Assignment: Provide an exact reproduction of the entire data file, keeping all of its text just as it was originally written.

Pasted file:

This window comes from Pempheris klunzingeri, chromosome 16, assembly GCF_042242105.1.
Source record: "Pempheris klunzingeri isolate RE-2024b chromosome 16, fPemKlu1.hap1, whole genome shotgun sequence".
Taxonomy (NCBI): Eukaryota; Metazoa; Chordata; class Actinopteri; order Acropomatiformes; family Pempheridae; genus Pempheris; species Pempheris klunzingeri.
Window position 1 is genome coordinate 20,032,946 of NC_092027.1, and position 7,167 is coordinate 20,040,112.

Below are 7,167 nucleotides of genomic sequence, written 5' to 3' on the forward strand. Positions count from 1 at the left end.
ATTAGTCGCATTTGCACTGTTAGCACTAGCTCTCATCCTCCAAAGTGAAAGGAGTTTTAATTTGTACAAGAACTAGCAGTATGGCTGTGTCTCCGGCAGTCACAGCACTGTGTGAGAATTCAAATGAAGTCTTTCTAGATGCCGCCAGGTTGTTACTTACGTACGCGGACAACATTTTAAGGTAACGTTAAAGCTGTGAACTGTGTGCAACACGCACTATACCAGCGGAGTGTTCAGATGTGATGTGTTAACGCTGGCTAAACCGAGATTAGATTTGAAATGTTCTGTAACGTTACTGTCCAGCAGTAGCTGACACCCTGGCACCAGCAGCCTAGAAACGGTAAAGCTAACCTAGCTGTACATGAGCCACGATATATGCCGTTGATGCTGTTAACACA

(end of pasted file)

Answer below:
This window comes from Pempheris klunzingeri, chromosome 16, assembly GCF_042242105.1.
Source record: "Pempheris klunzingeri isolate RE-2024b chromosome 16, fPemKlu1.hap1, whole genome shotgun sequence".
Taxonomy (NCBI): Eukaryota; Metazoa; Chordata; class Actinopteri; order Acropomatiformes; family Pempheridae; genus Pempheris; species Pempheris klunzingeri.
Window position 1 is genome coordinate 20,032,946 of NC_092027.1, and position 7,167 is coordinate 20,040,112.

Below are 7,167 nucleotides of genomic sequence, written 5' to 3' on the forward strand. Positions count from 1 at the left end.
ATTAGTCGCATTTGCACTGTTAGCACTAGCTCTCATCCTCCAAAGTGAAAGGAGTTTTAATTTGTACAAGAACTAGCAGTATGGCTGTGTCTCCGGCAGTCACAGCACTGTGTGAGAATTCAAATGAAGTCTTTCTAGATGCCGCCAGGTTGTTACTTACGTACGCGGACAACATTTTAAGGTAACGTTAAAGCTGTGAACTGTGTGCAACACGCACTATACCAGCGGAGTGTTCAGATGTGATGTGTTAACGCTGGCTAAACCGAGATTAGATTTGAAATGTTCTGTAACGTTACTGTCCAGCAGTAGCTGACACCCTGGCACCAGCAGCCTAGAAACGGTAAAGCTAACCTAGCTGTACATGAGCCACGATATATGCCGTTGATGCTGTTAACACA